On Monday night I made kimchi. Making kimchi is an excellent way to destress. You know work emails, right, the bane of modern life which fractures your attention span into multitudes of thanks and kind regards punctuated by sincere apologies? Some nights I drift to sleep drafting them in my head. Most days I feel like I’m drowning in a sea of to-do lists and tasks and expectations for myself – for work, for personal life, creativity, social media, everything that comes along with trying to figure out how everyone else adults.
Kimchi-making is the antithesis of all this. For around two, two and a half hours, you have to be present and not thinking about emails. Your mind has to be holding your knife along with your hands, and you need music to begin. Slice, salt and soak your cabbage. Plunge your hands into the cold water every now and then to turn, making sure it salts evenly. Make your rice flour slurry so it has time to cool, and don’t worry if there are a few lumps at the end. It’ll be fine. Julienne your carrot and radish, chop your scallions or negi. A large blender makes quick work of the fish sauce, garlic, onions, ginger. Add a handful of raw oysters while you’re at it. And so on. My favourite part is slipping on a pair of rubber gloves, and massaging the red pepper sludge into the cabbage, till it’s evenly coated and your bowl looks like an open-heart surgery gone wrong. Gloriously, deliciously wrong.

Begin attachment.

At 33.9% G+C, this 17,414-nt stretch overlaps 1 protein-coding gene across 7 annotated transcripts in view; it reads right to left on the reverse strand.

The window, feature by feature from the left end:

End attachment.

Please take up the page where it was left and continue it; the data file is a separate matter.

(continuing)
The first time I made kimchi a few years back in university was using Momofuku’s recipe, which is heavier on the ginger and sugar. It’s a little too heavy on both for my liking – garlic over ginger any day. I might also add that I was a total kimchi rookie and was convinced that the amount of salt called for was not enough. I made the recipe three times, doubling the salt each time. Each time it turned out too, too salty, like, gasp-out-loud salty and still I persisted. But no more! Now I have made it this way, soaking it in lightly salted water. I have now made kimchi with the rice flour porridge base and with an extra squirt of fish sauce and water, which smeared beautifully on the leaves. Unlike the long-term trajectory of my life, with kimchi I know which way I’m going from here on out.
Freshly made kimchi is pleasantly aggressive: the cabbage, which has had just 1.5 hours to lightly brine, is still crunchy. The onions and garlic haven’t had time to mellow and so they’re right there with a kick to your teeth, followed by the oysters and fish sauce in quick succession. Maybe, too, it’s partly that the fish sauce is a somewhat inferior and harsh Thai variety. But just two days in the flavour is mellowing noticeably, these flavours still spicy and fishy but melding together a little more. Kimchi fried rice! Kimchi jjigae! Kimchi by the saucerful for teatime! I can’t wait to taste this again in 2 weeks.